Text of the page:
5. Coming together as One Force - a surging mass of Black. Black Jersey defines us. AIG (had to have this company coz a few All Blacks associated with it , Silver Fern connects everyone to this country. Uniting energy to understanding. Video of Tana Umaga leading the haka. Coming together as One Force - a surging mass of Black. ‘Vision, Belonging, Environment, Values’ - If split on a triangle, 
  1. Sense of Belonging is at the bottom of the triangle. Need to feel that you belong. Use peoples names. Sense of belonging is huge. 
  2. Environment is second. Reinforces persons sense of belonging. Environment is shaped in a way that connects what people have to do. 
  3. Values.
  4. Vision. 
Person who has a strong sense of belonging is more likely to adhere to values and vision of a company, school, job etc.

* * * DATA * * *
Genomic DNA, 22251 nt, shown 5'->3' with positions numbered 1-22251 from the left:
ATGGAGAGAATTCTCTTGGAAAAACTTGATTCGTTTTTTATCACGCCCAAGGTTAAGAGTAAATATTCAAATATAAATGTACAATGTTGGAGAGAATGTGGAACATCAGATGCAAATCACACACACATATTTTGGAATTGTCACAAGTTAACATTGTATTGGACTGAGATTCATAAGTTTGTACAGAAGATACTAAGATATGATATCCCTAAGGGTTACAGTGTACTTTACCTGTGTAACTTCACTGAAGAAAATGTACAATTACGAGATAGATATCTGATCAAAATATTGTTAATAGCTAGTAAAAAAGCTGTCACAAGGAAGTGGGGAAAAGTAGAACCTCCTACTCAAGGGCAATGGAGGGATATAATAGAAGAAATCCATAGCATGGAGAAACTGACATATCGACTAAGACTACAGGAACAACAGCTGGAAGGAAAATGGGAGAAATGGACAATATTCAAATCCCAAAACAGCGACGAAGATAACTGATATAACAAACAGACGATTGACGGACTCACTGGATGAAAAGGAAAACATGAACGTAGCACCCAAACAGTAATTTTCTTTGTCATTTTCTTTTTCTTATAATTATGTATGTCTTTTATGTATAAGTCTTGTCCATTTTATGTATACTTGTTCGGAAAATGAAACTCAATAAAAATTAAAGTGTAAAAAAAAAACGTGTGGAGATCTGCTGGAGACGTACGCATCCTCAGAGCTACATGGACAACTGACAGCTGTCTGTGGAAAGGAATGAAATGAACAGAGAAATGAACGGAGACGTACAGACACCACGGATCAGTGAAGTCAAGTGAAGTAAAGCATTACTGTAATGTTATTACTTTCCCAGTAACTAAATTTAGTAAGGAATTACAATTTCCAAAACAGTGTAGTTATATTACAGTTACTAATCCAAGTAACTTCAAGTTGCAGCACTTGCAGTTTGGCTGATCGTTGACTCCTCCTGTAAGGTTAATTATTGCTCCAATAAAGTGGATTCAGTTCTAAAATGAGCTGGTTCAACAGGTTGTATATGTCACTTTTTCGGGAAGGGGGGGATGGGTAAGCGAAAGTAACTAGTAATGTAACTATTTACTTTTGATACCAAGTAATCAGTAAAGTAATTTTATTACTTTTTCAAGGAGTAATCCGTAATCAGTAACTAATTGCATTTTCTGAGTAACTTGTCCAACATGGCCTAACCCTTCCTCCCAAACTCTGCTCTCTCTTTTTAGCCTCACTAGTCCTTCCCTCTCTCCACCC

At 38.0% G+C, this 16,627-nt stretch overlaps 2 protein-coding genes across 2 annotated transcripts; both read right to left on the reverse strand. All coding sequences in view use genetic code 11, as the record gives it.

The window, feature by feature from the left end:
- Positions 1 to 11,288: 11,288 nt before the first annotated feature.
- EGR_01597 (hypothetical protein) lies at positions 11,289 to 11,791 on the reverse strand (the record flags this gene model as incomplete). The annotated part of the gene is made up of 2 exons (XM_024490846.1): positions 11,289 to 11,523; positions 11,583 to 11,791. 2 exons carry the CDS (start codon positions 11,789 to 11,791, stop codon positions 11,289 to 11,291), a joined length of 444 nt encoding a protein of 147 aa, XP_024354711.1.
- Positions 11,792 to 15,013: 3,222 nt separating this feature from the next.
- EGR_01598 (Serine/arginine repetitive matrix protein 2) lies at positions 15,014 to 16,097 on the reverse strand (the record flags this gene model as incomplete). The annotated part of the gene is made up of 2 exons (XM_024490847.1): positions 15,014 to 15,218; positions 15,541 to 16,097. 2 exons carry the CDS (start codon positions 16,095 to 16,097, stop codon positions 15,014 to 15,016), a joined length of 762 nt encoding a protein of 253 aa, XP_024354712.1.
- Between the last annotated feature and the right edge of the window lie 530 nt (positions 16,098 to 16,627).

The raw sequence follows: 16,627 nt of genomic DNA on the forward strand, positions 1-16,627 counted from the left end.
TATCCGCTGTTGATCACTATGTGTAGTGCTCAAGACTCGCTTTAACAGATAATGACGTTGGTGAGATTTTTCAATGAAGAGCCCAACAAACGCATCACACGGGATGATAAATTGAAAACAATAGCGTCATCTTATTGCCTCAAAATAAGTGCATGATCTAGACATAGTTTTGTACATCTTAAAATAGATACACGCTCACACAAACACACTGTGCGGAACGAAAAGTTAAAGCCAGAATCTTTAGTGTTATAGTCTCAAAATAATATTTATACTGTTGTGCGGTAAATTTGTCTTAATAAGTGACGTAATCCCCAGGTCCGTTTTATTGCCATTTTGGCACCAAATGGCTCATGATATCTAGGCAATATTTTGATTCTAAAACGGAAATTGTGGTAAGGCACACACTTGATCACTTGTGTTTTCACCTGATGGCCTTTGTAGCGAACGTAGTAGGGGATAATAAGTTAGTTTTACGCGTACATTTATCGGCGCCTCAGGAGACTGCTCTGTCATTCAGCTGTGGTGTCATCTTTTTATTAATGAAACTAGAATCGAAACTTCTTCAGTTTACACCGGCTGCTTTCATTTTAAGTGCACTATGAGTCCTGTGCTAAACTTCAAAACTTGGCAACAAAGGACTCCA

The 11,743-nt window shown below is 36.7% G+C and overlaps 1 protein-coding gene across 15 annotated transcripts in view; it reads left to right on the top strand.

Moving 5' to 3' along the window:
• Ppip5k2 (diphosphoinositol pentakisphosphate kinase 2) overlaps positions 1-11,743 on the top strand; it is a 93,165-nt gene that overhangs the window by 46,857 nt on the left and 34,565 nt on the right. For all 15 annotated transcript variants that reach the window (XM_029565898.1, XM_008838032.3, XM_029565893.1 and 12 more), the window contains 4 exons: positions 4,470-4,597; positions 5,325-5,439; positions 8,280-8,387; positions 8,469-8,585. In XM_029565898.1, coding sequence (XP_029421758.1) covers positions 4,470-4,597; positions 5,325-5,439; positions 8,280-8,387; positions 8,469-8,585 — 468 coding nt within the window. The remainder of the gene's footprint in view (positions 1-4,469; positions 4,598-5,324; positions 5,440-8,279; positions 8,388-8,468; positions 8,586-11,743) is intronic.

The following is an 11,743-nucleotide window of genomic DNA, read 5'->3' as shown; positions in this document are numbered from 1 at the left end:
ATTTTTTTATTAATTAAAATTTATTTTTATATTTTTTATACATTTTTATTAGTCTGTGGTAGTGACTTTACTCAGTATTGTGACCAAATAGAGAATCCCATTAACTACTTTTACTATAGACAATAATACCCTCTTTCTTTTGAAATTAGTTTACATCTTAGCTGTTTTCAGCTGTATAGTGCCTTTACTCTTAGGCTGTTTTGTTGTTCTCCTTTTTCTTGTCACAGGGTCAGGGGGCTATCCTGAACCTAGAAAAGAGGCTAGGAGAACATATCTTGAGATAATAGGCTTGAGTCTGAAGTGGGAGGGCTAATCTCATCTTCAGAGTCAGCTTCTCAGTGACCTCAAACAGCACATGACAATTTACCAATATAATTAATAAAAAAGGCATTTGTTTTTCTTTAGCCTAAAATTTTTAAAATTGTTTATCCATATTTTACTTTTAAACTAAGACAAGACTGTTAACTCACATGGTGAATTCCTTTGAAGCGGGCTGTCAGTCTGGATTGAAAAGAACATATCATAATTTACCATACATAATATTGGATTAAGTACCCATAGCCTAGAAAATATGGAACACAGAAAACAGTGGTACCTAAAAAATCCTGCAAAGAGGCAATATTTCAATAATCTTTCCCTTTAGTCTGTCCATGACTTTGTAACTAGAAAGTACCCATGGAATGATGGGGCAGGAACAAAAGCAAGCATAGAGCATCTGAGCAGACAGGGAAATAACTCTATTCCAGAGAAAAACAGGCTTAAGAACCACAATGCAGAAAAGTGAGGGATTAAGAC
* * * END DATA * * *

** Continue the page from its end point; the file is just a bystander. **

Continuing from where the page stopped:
6. Fear is okay. Can’t have courage without fear. You have permission to get the jitters, the butterflies, the fear. Feel it…move through it…just don’t get stuck…..keep moving! Willie Apiata - ‘Fear kept me alive’. Richie McCaw was a great leader. 

Gilbert Enoka - Jan 2016 - NZ order of merit award. Grew up in a children's home. 
Greatness will always be up to the choices we make and the opportunities we take. 


Journey with Joshua Iosefo - Workshop 1

Ice breaker - important to know the world the kids are from
23 yrs old
Samoan/Niuean AUT graduate

Joshua is well known for his spoken word poem 'Brown Brother' that he wrote when he was only 17. He also spent some time working at our school in the Intermediate block with students back in 2013.







Purposeful Currents:

The Chosen Current
* Joshua pulled out of a high decile school to attend a decile one school. Noticed that there were obvious differences e.g. many kids had not lunch. Finally believed he was smart. Developed more empathy towards his peers. Current changed for him as he became the top of the class student.
* Inquiry learning. Kids were protesting about an issue and realised that they were agents of change.